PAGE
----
Electrocardiogram (ECG or EKG)
What is an electrocardiogram (ECG or EKG)?
An electrocardiogram (ECG) records the electrical activity of the heart. Sometimes this test is called an EKG.
Why is an ECG done?
The test is used to check if the heart rate and rhythm are normal. An ECG also helps doctors see if your child has certain heart problems, including:
- A heart that is larger than normal (heart enlargement)
- An electrolyte imbalance
- Pericarditis and other injuries to the heart
- Electrical abnormalities such as Wolff-Parkinson-White syndrome or long QT syndrome
Also, an ECG is used to check the heart before and after heart surgery or a cardiac catheterization procedure.
It can also be used to check a pacemaker or the effects of certain heart medicines.
How does an ECG work?
An ECG is a noninvasive test. A nurse or technician places wires (electrodes) on your child’s arms, legs and chest with stickers. The electrodes pick up tiny electrical signals from the heart and send them to a computer. The computer prints the information on paper for a doctor to interpret.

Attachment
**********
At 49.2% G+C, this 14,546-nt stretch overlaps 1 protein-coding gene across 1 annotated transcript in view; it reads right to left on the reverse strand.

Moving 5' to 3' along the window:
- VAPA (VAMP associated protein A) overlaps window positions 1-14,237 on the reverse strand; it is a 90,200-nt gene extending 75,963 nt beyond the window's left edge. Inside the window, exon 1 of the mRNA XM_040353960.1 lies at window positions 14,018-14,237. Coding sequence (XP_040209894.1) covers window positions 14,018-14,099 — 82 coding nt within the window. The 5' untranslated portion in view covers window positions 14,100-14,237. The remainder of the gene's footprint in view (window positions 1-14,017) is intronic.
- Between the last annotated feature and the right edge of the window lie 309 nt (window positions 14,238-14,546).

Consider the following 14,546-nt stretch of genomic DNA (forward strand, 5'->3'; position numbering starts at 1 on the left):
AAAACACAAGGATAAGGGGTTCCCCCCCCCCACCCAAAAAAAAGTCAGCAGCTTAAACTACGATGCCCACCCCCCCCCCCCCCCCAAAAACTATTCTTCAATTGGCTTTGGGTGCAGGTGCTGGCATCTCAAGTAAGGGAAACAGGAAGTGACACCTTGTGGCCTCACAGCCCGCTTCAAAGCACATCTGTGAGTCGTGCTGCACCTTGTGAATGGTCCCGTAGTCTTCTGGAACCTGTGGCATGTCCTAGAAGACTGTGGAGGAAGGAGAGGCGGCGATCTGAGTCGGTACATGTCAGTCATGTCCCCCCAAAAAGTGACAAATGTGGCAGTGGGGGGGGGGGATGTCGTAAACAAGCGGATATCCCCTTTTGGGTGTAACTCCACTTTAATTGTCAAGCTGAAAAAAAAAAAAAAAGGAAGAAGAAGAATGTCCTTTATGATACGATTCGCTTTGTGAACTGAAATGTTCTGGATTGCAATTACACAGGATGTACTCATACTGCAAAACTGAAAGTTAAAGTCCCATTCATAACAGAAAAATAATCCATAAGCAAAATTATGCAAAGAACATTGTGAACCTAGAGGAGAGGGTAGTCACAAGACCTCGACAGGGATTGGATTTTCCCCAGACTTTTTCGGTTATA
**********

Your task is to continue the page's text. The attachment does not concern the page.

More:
The ECG lets the doctor “see” the heart's electrical activity from many viewpoints at the same time. The results look like a group of wavy lines. Each of the waves on the ECG tells the doctor about the electrical activity in a different part of the heart. This can help doctors diagnose heart conditions, including an abnormal heart rhythm (arrhythmia).
What happens during an ECG?
Your child will lie down on a table. A nurse or technician will attach up to 13 electrodes to your child’s chest with stickers. These electrodes will record the electrical signals from the heart.
How long does an ECG take?
An ECG takes about 5 to 10 minutes.
When will we get the results of the ECG?
If your child’s ECG is done as part of a clinic visit, we will give the results to you during that visit. Otherwise, results take 48 to 72 hours; we will fax them to the provider who requested the ECG.
Contact the Heart Center at 206-987-2515 for a referral, a second opinion or more information.
Providers, see how to refer a patient.
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